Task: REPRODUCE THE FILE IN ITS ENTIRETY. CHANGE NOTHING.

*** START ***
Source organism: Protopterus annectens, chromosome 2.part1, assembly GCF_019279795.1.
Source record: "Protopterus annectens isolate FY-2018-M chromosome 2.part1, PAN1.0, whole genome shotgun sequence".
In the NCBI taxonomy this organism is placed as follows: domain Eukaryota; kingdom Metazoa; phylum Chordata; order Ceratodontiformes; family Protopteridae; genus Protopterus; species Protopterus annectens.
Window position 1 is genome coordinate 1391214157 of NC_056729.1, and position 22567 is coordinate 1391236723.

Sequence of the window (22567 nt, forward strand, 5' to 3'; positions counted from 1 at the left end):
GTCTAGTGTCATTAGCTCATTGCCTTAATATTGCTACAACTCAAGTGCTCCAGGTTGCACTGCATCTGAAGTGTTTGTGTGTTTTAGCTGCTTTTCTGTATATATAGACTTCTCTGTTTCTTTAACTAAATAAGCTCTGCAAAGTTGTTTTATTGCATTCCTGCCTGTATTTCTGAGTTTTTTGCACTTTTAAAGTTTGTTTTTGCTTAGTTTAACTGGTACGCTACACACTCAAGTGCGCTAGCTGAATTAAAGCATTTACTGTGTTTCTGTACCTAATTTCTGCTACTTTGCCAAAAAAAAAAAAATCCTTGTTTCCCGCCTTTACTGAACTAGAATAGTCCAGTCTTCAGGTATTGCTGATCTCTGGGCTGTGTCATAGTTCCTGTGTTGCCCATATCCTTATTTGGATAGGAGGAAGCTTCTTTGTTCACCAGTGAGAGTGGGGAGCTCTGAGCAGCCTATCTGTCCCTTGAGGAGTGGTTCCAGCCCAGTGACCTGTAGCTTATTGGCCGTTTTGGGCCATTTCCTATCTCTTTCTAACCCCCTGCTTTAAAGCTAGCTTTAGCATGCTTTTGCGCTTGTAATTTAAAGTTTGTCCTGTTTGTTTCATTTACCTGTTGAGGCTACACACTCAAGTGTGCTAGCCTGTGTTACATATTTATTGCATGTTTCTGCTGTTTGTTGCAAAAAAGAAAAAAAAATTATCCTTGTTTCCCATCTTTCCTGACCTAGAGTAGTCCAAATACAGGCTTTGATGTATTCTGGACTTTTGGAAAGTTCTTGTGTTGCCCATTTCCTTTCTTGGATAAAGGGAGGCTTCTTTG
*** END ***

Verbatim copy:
Source organism: Protopterus annectens, chromosome 2.part1, assembly GCF_019279795.1.
Source record: "Protopterus annectens isolate FY-2018-M chromosome 2.part1, PAN1.0, whole genome shotgun sequence".
In the NCBI taxonomy this organism is placed as follows: domain Eukaryota; kingdom Metazoa; phylum Chordata; order Ceratodontiformes; family Protopteridae; genus Protopterus; species Protopterus annectens.
Window position 1 is genome coordinate 1391214157 of NC_056729.1, and position 22567 is coordinate 1391236723.

Sequence of the window (22567 nt, forward strand, 5' to 3'; positions counted from 1 at the left end):
GTCTAGTGTCATTAGCTCATTGCCTTAATATTGCTACAACTCAAGTGCTCCAGGTTGCACTGCATCTGAAGTGTTTGTGTGTTTTAGCTGCTTTTCTGTATATATAGACTTCTCTGTTTCTTTAACTAAATAAGCTCTGCAAAGTTGTTTTATTGCATTCCTGCCTGTATTTCTGAGTTTTTTGCACTTTTAAAGTTTGTTTTTGCTTAGTTTAACTGGTACGCTACACACTCAAGTGCGCTAGCTGAATTAAAGCATTTACTGTGTTTCTGTACCTAATTTCTGCTACTTTGCCAAAAAAAAAAAAATCCTTGTTTCCCGCCTTTACTGAACTAGAATAGTCCAGTCTTCAGGTATTGCTGATCTCTGGGCTGTGTCATAGTTCCTGTGTTGCCCATATCCTTATTTGGATAGGAGGAAGCTTCTTTGTTCACCAGTGAGAGTGGGGAGCTCTGAGCAGCCTATCTGTCCCTTGAGGAGTGGTTCCAGCCCAGTGACCTGTAGCTTATTGGCCGTTTTGGGCCATTTCCTATCTCTTTCTAACCCCCTGCTTTAAAGCTAGCTTTAGCATGCTTTTGCGCTTGTAATTTAAAGTTTGTCCTGTTTGTTTCATTTACCTGTTGAGGCTACACACTCAAGTGTGCTAGCCTGTGTTACATATTTATTGCATGTTTCTGCTGTTTGTTGCAAAAAAGAAAAAAAAATTATCCTTGTTTCCCATCTTTCCTGACCTAGAGTAGTCCAAATACAGGCTTTGATGTATTCTGGACTTTTGGAAAGTTCTTGTGTTGCCCATTTCCTTTCTTGGATAAAGGGAGGCTTCTTTG